Casey Bralla on 26 Dec 2008 17:05:00 -0800

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[PLUG] 64bit Numbers in C & /proc/pid/pagemap

I'm still working on my application which displays where in memory an 
application resides.    I have found that there is a relatively new pseudo 
file called /proc/pid/pagemap which is a Page Frame table for the process in 

I'm having some trouble reading this data file which, unlike most files in 
the /proc directory, is stored as a 64-bit number instead of ASCII characters.   
I suspect my difficulties in reading this data are related to my lack of 
familiarity with C data structures.    Could someone take a look at the 
following excerpt from the kernel text file and help me understand a few 

Here is the excerpt from /usr/src/linux/Documentation/vm/pagemap.txt

 * /proc/pid/pagemap.  This file lets a userspace process find out which
   physical frame each virtual page is mapped to.  It contains one 64-bit
   value for each virtual page, containing the following data (from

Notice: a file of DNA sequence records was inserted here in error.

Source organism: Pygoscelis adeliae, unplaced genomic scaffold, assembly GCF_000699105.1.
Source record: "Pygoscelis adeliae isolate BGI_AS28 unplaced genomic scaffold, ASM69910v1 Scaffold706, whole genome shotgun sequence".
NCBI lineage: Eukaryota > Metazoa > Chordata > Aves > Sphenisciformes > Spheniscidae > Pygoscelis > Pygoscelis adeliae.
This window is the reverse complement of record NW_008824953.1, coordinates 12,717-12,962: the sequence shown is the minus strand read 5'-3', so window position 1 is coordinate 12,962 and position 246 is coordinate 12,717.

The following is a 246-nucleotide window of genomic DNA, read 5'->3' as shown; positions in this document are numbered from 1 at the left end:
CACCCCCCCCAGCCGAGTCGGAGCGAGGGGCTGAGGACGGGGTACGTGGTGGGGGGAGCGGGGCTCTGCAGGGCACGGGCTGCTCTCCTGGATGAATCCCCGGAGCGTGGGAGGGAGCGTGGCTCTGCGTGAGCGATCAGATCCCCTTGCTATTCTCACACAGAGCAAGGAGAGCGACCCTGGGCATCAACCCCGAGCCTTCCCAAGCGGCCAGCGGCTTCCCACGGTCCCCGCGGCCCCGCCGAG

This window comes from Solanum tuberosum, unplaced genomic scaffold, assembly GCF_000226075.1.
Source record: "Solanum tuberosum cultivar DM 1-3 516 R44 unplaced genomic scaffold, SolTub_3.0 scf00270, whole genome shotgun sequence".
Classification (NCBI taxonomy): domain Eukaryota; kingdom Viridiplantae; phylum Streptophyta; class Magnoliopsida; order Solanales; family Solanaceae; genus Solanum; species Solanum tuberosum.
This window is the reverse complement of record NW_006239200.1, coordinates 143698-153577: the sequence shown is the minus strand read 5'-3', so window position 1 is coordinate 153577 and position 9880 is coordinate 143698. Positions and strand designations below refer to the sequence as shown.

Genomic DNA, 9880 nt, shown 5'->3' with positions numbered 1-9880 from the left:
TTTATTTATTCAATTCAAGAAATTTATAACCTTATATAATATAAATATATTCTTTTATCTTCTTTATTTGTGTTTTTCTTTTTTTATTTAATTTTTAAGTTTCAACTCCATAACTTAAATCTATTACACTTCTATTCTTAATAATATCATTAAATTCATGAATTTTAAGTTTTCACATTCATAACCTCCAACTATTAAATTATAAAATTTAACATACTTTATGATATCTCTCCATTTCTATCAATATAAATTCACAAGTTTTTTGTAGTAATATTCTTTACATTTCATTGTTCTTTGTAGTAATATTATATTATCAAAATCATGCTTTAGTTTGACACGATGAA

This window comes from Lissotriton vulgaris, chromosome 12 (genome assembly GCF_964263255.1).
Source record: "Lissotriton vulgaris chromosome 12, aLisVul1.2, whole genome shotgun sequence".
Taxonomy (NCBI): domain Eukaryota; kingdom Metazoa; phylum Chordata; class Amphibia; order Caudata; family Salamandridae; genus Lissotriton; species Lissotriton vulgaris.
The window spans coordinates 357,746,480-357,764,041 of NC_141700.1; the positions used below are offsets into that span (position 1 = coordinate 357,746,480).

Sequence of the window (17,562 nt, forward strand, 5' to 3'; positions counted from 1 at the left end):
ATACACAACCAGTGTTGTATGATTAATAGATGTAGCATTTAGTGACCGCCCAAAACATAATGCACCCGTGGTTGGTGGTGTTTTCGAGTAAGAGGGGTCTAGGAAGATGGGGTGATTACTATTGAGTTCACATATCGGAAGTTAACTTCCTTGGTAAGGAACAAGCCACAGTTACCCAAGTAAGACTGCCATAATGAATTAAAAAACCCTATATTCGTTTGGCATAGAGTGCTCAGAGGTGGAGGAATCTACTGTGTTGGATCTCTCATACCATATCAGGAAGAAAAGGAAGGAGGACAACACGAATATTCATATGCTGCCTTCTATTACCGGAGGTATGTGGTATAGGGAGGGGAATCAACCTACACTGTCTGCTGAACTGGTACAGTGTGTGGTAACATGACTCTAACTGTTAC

fs/proc/task_mmu.c, above pagemap_read):

    * Bits 0-55  page frame number (PFN) if present
    * Bits 0-4   swap type if swapped
    * Bits 5-55  swap offset if swapped
    * Bits 55-60 page shift (page size = 1<<page shift)
    * Bit  61    reserved for future use
    * Bit  62    page swapped
    * Bit  63    page present

   If the page is not present but in swap, then the PFN contains an
   encoding of the swap file number and the page's offset into the
   swap. Unmapped pages return a null PFN. This allows determining
   precisely which pages are mapped (or in swap) and comparing mapped
   pages between processes.

I'm assuming that the first 7 bytes are the the PFN, and that byte 0 (bits 0 - 
7) are the highest order portion, and that bits 48-55 are in the lowest.  
Maybe I have this backward?

I'm also assuming that bit 62 would be a "1" if the page is swapped, and a "0" 
if it is resident.   Bit 62 should be in the 8th byte read from this file, 

The odd thing is that I'm continually seeing almost all zeros in the PFN, and 
the last 3 bits are set to "110" (ie: the last hex digit is "6").   This means 
that almost every page has the "reserved" bit set, and almost every page 
is "swapped".   This doesn't make much sense, however, since I have lots of 
ram and very little of my swap space is being used.

I would appreciate any thoughts or comments from the list.


Casey Bralla
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